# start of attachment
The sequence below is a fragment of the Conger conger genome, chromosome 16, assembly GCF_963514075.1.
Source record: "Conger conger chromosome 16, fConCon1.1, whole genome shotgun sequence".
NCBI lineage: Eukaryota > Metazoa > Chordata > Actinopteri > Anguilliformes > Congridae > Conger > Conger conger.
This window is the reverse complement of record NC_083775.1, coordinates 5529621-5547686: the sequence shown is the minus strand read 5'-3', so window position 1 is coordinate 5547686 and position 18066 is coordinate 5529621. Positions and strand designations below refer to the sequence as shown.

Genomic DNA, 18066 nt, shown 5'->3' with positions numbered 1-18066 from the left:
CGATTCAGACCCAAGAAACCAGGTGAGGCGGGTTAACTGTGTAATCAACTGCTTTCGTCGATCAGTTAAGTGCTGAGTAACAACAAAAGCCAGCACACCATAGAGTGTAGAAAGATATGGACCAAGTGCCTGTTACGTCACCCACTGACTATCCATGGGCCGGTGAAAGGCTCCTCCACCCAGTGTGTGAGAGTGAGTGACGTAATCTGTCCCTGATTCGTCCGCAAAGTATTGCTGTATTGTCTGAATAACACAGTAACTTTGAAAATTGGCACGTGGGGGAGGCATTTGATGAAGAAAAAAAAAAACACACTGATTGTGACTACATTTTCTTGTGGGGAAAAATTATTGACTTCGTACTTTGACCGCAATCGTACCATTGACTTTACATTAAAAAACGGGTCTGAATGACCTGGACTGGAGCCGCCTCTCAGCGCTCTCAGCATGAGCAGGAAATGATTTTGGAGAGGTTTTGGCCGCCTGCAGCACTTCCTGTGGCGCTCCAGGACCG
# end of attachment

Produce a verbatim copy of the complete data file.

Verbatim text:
The sequence below is a fragment of the Conger conger genome, chromosome 16, assembly GCF_963514075.1.
Source record: "Conger conger chromosome 16, fConCon1.1, whole genome shotgun sequence".
NCBI lineage: Eukaryota > Metazoa > Chordata > Actinopteri > Anguilliformes > Congridae > Conger > Conger conger.
This window is the reverse complement of record NC_083775.1, coordinates 5529621-5547686: the sequence shown is the minus strand read 5'-3', so window position 1 is coordinate 5547686 and position 18066 is coordinate 5529621. Positions and strand designations below refer to the sequence as shown.

Genomic DNA, 18066 nt, shown 5'->3' with positions numbered 1-18066 from the left:
CGATTCAGACCCAAGAAACCAGGTGAGGCGGGTTAACTGTGTAATCAACTGCTTTCGTCGATCAGTTAAGTGCTGAGTAACAACAAAAGCCAGCACACCATAGAGTGTAGAAAGATATGGACCAAGTGCCTGTTACGTCACCCACTGACTATCCATGGGCCGGTGAAAGGCTCCTCCACCCAGTGTGTGAGAGTGAGTGACGTAATCTGTCCCTGATTCGTCCGCAAAGTATTGCTGTATTGTCTGAATAACACAGTAACTTTGAAAATTGGCACGTGGGGGAGGCATTTGATGAAGAAAAAAAAAAACACACTGATTGTGACTACATTTTCTTGTGGGGAAAAATTATTGACTTCGTACTTTGACCGCAATCGTACCATTGACTTTACATTAAAAAACGGGTCTGAATGACCTGGACTGGAGCCGCCTCTCAGCGCTCTCAGCATGAGCAGGAAATGATTTTGGAGAGGTTTTGGCCGCCTGCAGCACTTCCTGTGGCGCTCCAGGACCG